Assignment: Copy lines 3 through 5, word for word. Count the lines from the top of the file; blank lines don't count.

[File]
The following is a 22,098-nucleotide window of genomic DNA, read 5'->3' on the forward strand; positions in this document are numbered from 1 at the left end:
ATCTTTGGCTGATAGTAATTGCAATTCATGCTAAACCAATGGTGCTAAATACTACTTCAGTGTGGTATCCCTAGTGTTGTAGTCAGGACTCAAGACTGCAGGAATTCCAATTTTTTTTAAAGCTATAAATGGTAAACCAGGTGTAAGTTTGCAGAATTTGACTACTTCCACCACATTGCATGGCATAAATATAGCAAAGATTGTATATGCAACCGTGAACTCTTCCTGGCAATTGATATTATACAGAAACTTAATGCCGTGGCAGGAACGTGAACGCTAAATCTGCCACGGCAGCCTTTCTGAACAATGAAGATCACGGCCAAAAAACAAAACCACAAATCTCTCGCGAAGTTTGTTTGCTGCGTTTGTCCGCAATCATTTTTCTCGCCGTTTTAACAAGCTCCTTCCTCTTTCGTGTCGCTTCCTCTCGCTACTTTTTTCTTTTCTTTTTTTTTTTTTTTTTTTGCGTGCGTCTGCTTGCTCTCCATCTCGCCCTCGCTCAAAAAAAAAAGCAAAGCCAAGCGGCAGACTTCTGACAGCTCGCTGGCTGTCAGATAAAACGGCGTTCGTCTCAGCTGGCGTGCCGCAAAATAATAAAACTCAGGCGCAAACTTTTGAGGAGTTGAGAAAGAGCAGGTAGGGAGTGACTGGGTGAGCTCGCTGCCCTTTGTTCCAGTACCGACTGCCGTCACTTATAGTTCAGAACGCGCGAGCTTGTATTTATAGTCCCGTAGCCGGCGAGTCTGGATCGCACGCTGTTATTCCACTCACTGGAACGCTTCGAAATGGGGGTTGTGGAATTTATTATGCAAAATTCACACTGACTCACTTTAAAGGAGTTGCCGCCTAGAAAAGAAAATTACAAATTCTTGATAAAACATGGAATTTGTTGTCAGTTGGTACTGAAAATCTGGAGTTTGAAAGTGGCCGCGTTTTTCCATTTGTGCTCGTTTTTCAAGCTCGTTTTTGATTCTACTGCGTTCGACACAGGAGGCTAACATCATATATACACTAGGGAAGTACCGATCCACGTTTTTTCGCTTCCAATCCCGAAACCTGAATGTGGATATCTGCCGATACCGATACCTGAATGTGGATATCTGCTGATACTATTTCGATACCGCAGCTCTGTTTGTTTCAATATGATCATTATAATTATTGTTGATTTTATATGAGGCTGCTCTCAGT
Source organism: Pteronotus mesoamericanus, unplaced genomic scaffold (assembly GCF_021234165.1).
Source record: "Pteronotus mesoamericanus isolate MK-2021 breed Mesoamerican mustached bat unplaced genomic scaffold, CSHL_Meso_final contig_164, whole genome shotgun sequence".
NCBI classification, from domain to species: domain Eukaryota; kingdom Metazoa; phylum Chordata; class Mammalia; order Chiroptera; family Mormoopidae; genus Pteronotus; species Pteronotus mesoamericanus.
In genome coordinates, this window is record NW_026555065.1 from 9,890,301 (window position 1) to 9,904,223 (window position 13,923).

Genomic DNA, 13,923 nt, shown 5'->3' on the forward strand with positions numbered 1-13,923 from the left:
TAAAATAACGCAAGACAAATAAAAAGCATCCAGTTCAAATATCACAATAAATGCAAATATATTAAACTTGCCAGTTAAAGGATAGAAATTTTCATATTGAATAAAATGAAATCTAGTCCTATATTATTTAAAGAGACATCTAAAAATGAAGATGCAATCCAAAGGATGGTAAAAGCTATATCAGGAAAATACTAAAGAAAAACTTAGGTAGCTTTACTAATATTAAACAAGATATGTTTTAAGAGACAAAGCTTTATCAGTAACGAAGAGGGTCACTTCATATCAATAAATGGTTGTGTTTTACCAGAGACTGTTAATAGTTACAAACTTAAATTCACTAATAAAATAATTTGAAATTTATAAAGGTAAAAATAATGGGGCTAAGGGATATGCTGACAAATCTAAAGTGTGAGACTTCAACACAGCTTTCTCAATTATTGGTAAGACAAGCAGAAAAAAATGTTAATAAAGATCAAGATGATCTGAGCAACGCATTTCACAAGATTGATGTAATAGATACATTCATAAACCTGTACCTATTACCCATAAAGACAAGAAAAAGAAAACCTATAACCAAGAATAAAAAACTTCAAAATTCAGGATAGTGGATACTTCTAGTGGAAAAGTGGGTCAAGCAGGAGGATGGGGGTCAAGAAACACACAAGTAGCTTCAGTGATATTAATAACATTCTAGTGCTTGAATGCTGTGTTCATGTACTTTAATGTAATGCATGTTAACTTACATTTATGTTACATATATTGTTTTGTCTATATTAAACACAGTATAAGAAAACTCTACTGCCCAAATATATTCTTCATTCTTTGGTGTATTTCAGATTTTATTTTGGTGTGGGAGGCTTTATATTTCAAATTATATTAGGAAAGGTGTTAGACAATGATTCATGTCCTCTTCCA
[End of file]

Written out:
Source organism: Pteronotus mesoamericanus, unplaced genomic scaffold (assembly GCF_021234165.1).
Source record: "Pteronotus mesoamericanus isolate MK-2021 breed Mesoamerican mustached bat unplaced genomic scaffold, CSHL_Meso_final contig_164, whole genome shotgun sequence".
NCBI classification, from domain to species: domain Eukaryota; kingdom Metazoa; phylum Chordata; class Mammalia; order Chiroptera; family Mormoopidae; genus Pteronotus; species Pteronotus mesoamericanus.